For companies that operate on set schedules, it may be helpful to eliminate fueling after hours. Limiting by time of day makes it easy to restrict all purchases to working hours. If there are special situations that you must leave the card open for, then create alerts for those times. For example, your drivers typically work 7am to 4pm, but occasionally someone may need to work late. You could set the time of day allowed to 7am to 11pm and an alert for any fueling between 4pm and 11pm.
Limiting to CFN cardlock sites
Though some retail sites accept CFN cards, they do not have the technology to enforce product controls. As a result, it may be best to lock out retail sites entirely to ensure that your drivers remain compliant with your policies. Managers can determine whether this is right for their team by surveying their surrounding region. If there are plentiful CFN cardlock sites where their drivers operate, they can restrict retail sites without worrying about coverage. However, if drivers find themselves out of range of CFN cardlock sites throughout their work week, it may be best to allow retail sites as a backup option.
Locking out retail sites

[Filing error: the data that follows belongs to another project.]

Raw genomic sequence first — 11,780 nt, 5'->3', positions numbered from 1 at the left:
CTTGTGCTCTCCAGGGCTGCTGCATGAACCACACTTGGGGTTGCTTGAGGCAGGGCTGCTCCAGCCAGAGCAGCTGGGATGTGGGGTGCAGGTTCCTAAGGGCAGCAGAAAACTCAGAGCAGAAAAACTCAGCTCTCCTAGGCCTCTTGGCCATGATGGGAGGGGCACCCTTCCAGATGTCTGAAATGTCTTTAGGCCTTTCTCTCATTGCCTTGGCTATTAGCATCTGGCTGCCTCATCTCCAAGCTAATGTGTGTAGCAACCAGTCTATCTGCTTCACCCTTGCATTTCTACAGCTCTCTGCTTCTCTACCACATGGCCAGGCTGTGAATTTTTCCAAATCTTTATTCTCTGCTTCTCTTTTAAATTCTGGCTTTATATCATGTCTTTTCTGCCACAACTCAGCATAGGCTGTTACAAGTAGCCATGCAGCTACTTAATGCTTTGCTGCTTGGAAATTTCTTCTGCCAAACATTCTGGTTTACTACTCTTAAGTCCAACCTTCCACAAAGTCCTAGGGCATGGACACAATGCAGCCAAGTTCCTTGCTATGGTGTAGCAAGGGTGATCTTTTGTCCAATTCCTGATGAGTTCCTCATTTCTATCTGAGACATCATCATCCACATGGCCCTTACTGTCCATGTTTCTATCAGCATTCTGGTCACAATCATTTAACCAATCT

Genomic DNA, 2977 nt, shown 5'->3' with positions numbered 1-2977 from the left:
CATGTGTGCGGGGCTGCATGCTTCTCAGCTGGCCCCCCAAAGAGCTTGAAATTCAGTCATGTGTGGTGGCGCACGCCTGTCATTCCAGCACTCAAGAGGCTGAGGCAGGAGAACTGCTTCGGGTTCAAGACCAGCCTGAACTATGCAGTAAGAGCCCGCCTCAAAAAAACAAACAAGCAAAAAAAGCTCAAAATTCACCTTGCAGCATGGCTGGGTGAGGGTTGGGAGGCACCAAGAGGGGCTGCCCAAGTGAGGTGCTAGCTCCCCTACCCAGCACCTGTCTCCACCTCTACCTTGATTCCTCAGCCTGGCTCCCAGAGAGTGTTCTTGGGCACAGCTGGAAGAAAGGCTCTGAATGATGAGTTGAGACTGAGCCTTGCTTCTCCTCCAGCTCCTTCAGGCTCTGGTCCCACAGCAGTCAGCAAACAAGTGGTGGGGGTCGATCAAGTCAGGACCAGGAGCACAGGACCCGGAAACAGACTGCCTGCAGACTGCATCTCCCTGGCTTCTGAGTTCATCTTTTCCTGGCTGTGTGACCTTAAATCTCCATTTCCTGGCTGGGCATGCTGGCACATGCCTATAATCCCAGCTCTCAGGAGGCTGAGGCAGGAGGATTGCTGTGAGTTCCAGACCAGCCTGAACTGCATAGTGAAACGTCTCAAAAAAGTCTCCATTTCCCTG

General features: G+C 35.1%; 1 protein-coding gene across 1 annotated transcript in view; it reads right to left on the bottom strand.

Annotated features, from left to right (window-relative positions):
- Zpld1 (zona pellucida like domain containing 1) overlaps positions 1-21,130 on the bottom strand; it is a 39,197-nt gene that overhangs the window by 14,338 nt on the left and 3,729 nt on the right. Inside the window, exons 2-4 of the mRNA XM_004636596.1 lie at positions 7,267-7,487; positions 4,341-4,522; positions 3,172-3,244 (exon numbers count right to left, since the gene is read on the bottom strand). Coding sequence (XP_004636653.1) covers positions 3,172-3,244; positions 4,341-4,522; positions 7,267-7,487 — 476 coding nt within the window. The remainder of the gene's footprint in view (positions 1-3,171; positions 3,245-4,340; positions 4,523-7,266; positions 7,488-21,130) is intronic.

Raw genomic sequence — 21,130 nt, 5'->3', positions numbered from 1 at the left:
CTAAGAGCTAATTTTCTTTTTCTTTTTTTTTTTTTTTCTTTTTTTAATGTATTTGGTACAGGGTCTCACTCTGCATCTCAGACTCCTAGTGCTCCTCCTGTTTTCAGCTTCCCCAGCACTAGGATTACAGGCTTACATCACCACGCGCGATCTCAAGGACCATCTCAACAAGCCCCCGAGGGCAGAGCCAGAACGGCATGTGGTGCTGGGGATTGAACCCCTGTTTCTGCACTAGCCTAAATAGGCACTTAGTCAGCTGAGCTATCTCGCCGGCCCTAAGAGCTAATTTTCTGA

You have the option to fuel at CFN sites only, or include an additional 55,000 retail gas stations and truck stops. Without doubt, one of the best benefits is access to discounts at CFN locations. If you’re in a region where these sites are plentiful, locking out retail locations ensures you always get the discounted pricing. However, if your drivers travel to areas where there are not enough CFN sites, then you may need access to the additional retail sites.
Step 2: Monitor your card usage.
If you use invoices to monitor your activity, opt to receive it by email so you can review as soon as possible. This is the best way to check for suspicious behavior or charges that need confirmation. Most vendors have a time limit to report any fraudulent charges, so ensure that you’re checking your invoices consistently.
If you feel that certain purchase controls might impede your business, you can opt to create alerts instead. Alerts can be created for all of the controls listed above, but they will still allow the transaction to process. You will then receive an email alert with the details of the purchase, allowing you to follow up with the driver to ensure the purchase was legitimate and remind them to comply with your fueling policy.
If you manage a small to mid-sized fleet, you may want instant notifications for all transactions. Though this allows for the utmost control of your fleet, it may be overwhelming for companies with dozens of vehicles in use.
CFN controls and alerts lead the industry, so ensure that you are putting them to work for your company. The best controls for your fleet depend on your region, purchasing trends, and vehicle type, but this guide will help determine the best controls for your business.